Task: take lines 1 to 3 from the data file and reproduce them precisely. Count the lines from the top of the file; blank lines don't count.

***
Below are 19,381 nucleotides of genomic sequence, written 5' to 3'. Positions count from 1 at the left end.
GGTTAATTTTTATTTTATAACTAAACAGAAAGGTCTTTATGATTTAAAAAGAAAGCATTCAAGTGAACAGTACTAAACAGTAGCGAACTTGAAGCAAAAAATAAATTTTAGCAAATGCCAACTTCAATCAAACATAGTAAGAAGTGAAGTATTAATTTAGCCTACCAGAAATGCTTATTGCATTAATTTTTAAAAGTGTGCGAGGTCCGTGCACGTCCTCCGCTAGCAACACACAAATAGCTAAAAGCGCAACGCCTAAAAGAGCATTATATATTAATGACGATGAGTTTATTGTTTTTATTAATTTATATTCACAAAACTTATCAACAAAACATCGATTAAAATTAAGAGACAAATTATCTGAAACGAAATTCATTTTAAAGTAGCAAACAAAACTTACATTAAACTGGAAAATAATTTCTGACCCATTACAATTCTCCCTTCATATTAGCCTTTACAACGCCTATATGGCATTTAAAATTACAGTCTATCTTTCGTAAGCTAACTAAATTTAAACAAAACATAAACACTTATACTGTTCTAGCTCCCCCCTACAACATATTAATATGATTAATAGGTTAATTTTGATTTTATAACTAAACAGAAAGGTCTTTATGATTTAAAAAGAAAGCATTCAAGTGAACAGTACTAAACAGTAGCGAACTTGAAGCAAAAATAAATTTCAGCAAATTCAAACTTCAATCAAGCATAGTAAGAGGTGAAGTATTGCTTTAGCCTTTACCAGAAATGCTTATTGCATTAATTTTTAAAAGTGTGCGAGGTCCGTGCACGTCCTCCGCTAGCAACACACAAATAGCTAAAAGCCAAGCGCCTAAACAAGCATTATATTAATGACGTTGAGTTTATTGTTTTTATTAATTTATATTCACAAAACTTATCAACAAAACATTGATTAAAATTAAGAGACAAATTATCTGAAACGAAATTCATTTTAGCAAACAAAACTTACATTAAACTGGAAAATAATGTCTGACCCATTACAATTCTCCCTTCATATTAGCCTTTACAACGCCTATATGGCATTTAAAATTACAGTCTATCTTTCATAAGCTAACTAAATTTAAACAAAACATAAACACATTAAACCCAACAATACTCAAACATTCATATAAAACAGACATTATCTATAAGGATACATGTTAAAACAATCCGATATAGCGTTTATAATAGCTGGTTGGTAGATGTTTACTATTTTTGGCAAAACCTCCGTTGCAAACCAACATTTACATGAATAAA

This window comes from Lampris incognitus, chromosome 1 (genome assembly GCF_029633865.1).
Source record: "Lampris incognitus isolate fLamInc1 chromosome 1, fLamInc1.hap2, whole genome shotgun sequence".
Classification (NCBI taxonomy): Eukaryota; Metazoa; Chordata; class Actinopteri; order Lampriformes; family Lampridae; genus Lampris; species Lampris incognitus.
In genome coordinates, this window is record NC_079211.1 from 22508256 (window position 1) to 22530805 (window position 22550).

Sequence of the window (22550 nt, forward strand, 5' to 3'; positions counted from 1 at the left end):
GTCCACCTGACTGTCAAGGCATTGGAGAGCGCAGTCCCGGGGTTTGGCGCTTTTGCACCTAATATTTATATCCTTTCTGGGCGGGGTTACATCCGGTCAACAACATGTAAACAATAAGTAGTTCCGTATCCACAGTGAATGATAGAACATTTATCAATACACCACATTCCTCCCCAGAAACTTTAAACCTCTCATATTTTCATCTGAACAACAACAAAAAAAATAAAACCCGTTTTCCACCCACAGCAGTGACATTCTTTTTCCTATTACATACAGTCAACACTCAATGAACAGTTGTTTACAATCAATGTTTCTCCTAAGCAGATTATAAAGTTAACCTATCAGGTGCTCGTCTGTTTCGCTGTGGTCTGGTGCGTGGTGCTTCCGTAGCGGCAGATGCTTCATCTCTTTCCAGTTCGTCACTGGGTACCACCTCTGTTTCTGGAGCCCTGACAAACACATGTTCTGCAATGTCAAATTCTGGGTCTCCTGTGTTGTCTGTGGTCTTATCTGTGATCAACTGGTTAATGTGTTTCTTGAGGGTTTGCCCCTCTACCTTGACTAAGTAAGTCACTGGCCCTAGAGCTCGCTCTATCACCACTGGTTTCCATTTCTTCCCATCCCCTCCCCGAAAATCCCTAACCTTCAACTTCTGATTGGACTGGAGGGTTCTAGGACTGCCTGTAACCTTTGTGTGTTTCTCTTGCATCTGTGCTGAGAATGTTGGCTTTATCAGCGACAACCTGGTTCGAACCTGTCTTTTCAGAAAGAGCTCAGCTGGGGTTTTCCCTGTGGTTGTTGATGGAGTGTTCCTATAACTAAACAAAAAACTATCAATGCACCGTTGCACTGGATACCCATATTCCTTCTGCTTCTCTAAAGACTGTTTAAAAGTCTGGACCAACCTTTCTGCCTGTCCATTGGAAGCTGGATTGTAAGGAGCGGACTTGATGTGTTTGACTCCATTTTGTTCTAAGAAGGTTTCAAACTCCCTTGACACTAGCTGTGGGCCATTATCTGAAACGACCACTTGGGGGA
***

Below are 19,381 nucleotides of genomic sequence, written 5' to 3'. Positions count from 1 at the left end.
GGTTAATTTTTATTTTATAACTAAACAGAAAGGTCTTTATGATTTAAAAAGAAAGCATTCAAGTGAACAGTACTAAACAGTAGCGAACTTGAAGCAAAAAATAAATTTTAGCAAATGCCAACTTCAATCAAACATAGTAAGAAGTGAAGTATTAATTTAGCCTACCAGAAATGCTTATTGCATTAATTTTTAAAAGTGTGCGAGGTCCGTGCACGTCCTCCGCTAGCAACACACAAATAGCTAAAAGCGCAACGCCTAAAAGAGCATTATATATTAATGACGATGAGTTTATTGTTTTTATTAATTTATATTCACAAAACTTATCAACAAAACATCGATTAAAATTAAGAGACAAATTATCTGAAACGAAATTCATTTTAAAGTAGCAAACAAAACTTACATTAAACTGGAAAATAATTTCTGACCCATTACAATTCTCCCTTCATATTAGCCTTTACAACGCCTATATGGCATTTAAAATTACAGTCTATCTTTCGTAAGCTAACTAAATTTAAACAAAACATAAACACTTATACTGTTCTAGCTCCCCCCTACAACATATTAATATGATTAATAGGTTAATTTTGATTTTATAACTAAACAGAAAGGTCTTTATGATTTAAAAAGAAAGCATTCAAGTGAACAGTACTAAACAGTAGCGAACTTGAAGCAAAAATAAATTTCAGCAAATTCAAACTTCAATCAAGCATAGTAAGAGGTGAAGTATTGCTTTAGCCTTTACCAGAAATGCTTATTGCATTAATTTTTAAAAGTGTGCGAGGTCCGTGCACGTCCTCCGCTAGCAACACACAAATAGCTAAAAGCCAAGCGCCTAAACAAGCATTATATTAATGACGTTGAGTTTATTGTTTTTATTAATTTATATTCACAAAACTTATCAACAAAACATTGATTAAAATTAAGAGACAAATTATCTGAAACGAAATTCATTTTAGCAAACAAAACTTACATTAAACTGGAAAATAATGTCTGACCCATTACAATTCTCCCTTCATATTAGCCTTTACAACGCCTATATGGCATTTAAAATTACAGTCTATCTTTCATAAGCTAACTAAATTTAAACAAAACATAAACACATTAAACCCAACAATACTCAAACATTCATATAAAACAGACATTATCTATAAGGATACATGTTAAAACAATCCGATATAGCGTTTATAATAGCTGGTTGGTAGATGTTTACTATTTTTGGCAAAACCTCCGTTGCAAACCAACATTTACATGAATAAA

This window comes from Lampris incognitus, chromosome 1 (genome assembly GCF_029633865.1).